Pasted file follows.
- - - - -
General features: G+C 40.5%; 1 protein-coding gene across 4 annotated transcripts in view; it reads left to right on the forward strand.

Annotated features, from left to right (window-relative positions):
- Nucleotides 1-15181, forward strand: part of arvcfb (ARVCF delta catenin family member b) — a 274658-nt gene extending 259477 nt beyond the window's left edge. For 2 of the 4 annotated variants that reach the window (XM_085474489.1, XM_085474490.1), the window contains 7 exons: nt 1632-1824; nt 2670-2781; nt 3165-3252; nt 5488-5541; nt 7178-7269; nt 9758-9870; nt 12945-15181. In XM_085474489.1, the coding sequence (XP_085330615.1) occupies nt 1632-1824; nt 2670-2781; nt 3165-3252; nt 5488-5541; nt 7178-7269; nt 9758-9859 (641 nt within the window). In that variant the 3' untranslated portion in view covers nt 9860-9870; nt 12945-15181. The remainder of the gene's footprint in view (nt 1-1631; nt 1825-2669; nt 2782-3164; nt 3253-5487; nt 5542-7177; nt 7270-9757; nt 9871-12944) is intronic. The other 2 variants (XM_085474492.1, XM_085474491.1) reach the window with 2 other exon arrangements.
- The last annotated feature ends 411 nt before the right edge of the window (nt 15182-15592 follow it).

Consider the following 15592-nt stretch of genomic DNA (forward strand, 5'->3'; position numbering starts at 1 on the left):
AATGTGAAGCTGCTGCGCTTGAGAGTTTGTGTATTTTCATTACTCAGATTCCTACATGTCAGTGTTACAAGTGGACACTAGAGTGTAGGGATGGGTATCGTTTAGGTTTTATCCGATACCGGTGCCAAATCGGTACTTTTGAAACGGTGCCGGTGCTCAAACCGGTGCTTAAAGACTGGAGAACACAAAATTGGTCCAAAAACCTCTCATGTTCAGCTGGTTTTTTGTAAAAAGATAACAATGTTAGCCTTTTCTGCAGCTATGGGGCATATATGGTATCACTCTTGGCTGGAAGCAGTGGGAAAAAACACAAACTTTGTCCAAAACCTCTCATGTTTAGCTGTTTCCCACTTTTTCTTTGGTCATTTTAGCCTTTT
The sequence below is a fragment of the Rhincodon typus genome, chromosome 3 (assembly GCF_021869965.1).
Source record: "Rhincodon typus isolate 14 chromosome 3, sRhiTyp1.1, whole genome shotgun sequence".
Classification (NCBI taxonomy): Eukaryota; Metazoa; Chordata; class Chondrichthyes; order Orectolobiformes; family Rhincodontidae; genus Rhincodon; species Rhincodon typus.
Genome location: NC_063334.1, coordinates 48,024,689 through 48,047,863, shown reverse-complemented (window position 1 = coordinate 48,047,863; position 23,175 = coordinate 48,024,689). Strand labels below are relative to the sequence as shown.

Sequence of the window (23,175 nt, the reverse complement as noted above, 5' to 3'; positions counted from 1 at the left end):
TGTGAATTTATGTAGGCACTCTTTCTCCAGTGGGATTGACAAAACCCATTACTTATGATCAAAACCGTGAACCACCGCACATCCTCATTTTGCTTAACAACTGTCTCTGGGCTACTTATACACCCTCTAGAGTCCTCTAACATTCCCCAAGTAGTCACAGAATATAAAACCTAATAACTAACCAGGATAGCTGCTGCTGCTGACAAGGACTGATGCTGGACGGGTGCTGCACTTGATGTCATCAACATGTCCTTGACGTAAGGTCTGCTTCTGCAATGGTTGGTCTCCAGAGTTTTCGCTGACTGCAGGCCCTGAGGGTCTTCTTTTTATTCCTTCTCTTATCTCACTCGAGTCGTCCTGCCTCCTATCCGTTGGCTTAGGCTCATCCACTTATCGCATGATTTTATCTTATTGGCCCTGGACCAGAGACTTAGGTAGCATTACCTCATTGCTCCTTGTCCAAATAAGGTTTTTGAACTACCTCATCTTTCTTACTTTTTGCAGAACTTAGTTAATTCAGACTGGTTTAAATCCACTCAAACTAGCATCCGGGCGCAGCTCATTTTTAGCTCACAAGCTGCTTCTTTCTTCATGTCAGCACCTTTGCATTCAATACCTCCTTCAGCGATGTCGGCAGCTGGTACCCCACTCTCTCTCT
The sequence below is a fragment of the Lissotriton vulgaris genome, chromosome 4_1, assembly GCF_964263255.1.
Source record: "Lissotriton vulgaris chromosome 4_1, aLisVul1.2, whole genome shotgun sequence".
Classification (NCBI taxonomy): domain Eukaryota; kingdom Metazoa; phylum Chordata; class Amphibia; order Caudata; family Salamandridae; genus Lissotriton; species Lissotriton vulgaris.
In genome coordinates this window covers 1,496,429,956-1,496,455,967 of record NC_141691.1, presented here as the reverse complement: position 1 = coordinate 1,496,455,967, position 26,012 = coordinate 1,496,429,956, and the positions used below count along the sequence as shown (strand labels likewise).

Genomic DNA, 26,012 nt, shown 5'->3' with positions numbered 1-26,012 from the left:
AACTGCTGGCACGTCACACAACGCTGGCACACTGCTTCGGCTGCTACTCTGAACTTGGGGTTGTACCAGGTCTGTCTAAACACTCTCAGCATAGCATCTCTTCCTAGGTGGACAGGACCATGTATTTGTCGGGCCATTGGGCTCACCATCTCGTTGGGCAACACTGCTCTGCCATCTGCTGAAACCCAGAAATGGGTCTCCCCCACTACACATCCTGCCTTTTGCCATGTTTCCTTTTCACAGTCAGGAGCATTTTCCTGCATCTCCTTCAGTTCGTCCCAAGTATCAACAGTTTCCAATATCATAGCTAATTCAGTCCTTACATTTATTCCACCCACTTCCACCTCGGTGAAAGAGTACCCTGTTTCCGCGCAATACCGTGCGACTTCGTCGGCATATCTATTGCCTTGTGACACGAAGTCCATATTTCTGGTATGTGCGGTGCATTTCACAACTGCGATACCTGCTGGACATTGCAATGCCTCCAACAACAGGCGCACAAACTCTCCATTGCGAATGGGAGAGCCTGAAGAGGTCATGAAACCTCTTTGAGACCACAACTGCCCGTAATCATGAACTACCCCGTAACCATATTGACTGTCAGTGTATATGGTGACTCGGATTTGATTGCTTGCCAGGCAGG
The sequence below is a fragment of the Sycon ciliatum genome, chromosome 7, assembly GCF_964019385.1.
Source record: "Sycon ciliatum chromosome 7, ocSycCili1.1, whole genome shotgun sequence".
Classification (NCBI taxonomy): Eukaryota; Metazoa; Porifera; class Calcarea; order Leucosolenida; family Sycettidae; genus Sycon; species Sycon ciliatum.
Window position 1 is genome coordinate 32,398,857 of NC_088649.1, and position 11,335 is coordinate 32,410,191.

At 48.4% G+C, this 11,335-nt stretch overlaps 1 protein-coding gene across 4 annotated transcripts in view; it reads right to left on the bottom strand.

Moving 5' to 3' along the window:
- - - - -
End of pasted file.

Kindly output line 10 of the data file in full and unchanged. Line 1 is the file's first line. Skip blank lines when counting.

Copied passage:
Genome location: NC_063334.1, coordinates 48,024,689 through 48,047,863, shown reverse-complemented (window position 1 = coordinate 48,047,863; position 23,175 = coordinate 48,024,689). Strand labels below are relative to the sequence as shown.